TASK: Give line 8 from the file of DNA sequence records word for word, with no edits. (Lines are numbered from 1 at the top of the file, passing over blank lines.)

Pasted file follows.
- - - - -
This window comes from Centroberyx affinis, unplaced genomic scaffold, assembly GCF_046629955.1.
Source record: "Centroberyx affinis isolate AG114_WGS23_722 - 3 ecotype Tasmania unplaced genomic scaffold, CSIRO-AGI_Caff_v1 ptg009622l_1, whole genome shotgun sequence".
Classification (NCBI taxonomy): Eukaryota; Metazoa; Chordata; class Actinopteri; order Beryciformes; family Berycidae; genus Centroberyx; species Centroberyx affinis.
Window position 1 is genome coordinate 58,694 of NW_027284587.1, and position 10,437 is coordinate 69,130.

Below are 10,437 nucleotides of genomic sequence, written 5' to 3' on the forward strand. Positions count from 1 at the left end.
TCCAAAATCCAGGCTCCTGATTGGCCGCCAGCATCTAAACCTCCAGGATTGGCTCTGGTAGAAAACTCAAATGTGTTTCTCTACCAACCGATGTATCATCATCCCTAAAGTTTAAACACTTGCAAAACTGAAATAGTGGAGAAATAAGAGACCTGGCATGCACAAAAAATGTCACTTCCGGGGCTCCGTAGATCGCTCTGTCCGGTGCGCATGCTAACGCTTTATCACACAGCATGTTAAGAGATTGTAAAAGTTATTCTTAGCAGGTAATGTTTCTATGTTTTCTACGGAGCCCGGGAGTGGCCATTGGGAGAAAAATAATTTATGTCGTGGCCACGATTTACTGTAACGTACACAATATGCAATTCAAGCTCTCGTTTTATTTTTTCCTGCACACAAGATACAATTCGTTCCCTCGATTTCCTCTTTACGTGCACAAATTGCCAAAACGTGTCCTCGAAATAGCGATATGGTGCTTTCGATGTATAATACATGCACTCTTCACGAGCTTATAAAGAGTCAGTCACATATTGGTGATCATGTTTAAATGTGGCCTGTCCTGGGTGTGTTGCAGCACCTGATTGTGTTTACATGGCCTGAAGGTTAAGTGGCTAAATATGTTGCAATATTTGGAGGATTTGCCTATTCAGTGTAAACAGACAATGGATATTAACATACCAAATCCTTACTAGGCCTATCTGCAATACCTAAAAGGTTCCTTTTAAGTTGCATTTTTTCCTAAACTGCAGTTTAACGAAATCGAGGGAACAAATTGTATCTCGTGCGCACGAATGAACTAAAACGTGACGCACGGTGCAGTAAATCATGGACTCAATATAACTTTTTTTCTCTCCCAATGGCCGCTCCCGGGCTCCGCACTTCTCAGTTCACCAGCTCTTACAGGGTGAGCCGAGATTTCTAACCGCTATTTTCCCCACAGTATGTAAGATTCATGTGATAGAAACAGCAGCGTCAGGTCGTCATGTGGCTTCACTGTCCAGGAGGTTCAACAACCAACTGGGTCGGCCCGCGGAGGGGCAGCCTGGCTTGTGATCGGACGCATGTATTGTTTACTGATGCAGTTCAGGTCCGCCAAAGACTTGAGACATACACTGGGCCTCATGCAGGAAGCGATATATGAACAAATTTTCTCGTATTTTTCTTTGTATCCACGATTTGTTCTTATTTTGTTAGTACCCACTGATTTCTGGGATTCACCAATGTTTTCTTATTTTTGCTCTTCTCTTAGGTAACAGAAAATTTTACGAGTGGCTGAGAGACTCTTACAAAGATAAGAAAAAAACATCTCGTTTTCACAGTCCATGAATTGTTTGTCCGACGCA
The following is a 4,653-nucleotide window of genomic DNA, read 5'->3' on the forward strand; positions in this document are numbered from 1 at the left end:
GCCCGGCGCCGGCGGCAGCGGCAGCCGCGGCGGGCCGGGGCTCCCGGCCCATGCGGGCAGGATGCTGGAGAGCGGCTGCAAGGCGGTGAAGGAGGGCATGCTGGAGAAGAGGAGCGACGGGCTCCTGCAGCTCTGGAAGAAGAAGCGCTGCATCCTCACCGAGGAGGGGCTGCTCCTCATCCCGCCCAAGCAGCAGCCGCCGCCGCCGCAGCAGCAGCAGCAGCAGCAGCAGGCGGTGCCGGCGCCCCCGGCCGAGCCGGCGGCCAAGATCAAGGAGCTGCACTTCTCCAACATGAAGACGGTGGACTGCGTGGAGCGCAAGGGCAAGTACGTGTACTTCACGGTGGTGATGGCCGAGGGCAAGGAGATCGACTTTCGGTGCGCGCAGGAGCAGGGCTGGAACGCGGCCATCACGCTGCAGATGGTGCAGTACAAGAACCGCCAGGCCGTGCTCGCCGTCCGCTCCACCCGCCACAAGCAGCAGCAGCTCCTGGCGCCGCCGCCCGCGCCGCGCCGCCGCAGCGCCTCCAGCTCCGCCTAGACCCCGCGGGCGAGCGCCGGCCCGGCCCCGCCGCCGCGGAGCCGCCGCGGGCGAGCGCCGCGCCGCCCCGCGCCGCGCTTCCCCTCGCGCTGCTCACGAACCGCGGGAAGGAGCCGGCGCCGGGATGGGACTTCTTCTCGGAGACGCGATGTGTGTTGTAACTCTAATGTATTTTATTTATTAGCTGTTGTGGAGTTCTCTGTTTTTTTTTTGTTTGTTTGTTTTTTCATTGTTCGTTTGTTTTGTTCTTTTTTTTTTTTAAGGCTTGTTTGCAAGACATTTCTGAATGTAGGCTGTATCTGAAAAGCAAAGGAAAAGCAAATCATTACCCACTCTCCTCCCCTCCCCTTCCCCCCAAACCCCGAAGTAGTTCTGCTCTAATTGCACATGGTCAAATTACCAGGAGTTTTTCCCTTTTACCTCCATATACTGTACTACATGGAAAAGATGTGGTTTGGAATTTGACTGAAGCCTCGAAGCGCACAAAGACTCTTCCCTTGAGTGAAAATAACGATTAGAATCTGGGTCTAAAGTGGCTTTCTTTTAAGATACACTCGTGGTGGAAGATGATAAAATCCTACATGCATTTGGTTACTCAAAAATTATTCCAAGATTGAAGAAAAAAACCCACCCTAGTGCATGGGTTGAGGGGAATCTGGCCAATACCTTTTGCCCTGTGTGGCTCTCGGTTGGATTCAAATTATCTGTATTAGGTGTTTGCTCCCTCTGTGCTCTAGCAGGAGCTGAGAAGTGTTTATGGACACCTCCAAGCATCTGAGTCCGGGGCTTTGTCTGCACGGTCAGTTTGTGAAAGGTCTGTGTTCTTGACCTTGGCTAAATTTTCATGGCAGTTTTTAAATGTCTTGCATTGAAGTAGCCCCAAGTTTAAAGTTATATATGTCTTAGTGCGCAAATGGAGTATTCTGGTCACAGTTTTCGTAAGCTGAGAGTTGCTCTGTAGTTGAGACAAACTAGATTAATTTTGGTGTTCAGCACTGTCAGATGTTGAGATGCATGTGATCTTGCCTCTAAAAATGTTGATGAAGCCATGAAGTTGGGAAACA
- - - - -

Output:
GCCCGGCGCCGGCGGCAGCGGCAGCCGCGGCGGGCCGGGGCTCCCGGCCCATGCGGGCAGGATGCTGGAGAGCGGCTGCAAGGCGGTGAAGGAGGGCATGCTGGAGAAGAGGAGCGACGGGCTCCTGCAGCTCTGGAAGAAGAAGCGCTGCATCCTCACCGAGGAGGGGCTGCTCCTCATCCCGCCCAAGCAGCAGCCGCCGCCGCCGCAGCAGCAGCAGCAGCAGCAGCAGGCGGTGCCGGCGCCCCCGGCCGAGCCGGCGGCCAAGATCAAGGAGCTGCACTTCTCCAACATGAAGACGGTGGACTGCGTGGAGCGCAAGGGCAAGTACGTGTACTTCACGGTGGTGATGGCCGAGGGCAAGGAGATCGACTTTCGGTGCGCGCAGGAGCAGGGCTGGAACGCGGCCATCACGCTGCAGATGGTGCAGTACAAGAACCGCCAGGCCGTGCTCGCCGTCCGCTCCACCCGCCACAAGCAGCAGCAGCTCCTGGCGCCGCCGCCCGCGCCGCGCCGCCGCAGCGCCTCCAGCTCCGCCTAGACCCCGCGGGCGAGCGCCGGCCCGGCCCCGCCGCCGCGGAGCCGCCGCGGGCGAGCGCCGCGCCGCCCCGCGCCGCGCTTCCCCTCGCGCTGCTCACGAACCGCGGGAAGGAGCCGGCGCCGGGATGGGACTTCTTCTCGGAGACGCGATGTGTGTTGTAACTCTAATGTATTTTATTTATTAGCTGTTGTGGAGTTCTCTGTTTTTTTTTTGTTTGTTTGTTTTTTCATTGTTCGTTTGTTTTGTTCTTTTTTTTTTTTAAGGCTTGTTTGCAAGACATTTCTGAATGTAGGCTGTATCTGAAAAGCAAAGGAAAAGCAAATCATTACCCACTCTCCTCCCCTCCCCTTCCCCCCAAACCCCGAAGTAGTTCTGCTCTAATTGCACATGGTCAAATTACCAGGAGTTTTTCCCTTTTACCTCCATATACTGTACTACATGGAAAAGATGTGGTTTGGAATTTGACTGAAGCCTCGAAGCGCACAAAGACTCTTCCCTTGAGTGAAAATAACGATTAGAATCTGGGTCTAAAGTGGCTTTCTTTTAAGATACACTCGTGGTGGAAGATGATAAAATCCTACATGCATTTGGTTACTCAAAAATTATTCCAAGATTGAAGAAAAAAACCCACCCTAGTGCATGGGTTGAGGGGAATCTGGCCAATACCTTTTGCCCTGTGTGGCTCTCGGTTGGATTCAAATTATCTGTATTAGGTGTTTGCTCCCTCTGTGCTCTAGCAGGAGCTGAGAAGTGTTTATGGACACCTCCAAGCATCTGAGTCCGGGGCTTTGTCTGCACGGTCAGTTTGTGAAAGGTCTGTGTTCTTGACCTTGGCTAAATTTTCATGGCAGTTTTTAAATGTCTTGCATTGAAGTAGCCCCAAGTTTAAAGTTATATATGTCTTAGTGCGCAAATGGAGTATTCTGGTCACAGTTTTCGTAAGCTGAGAGTTGCTCTGTAGTTGAGACAAACTAGATTAATTTTGGTGTTCAGCACTGTCAGATGTTGAGATGCATGTGATCTTGCCTCTAAAAATGTTGATGAAGCCATGAAGTTGGGAAACA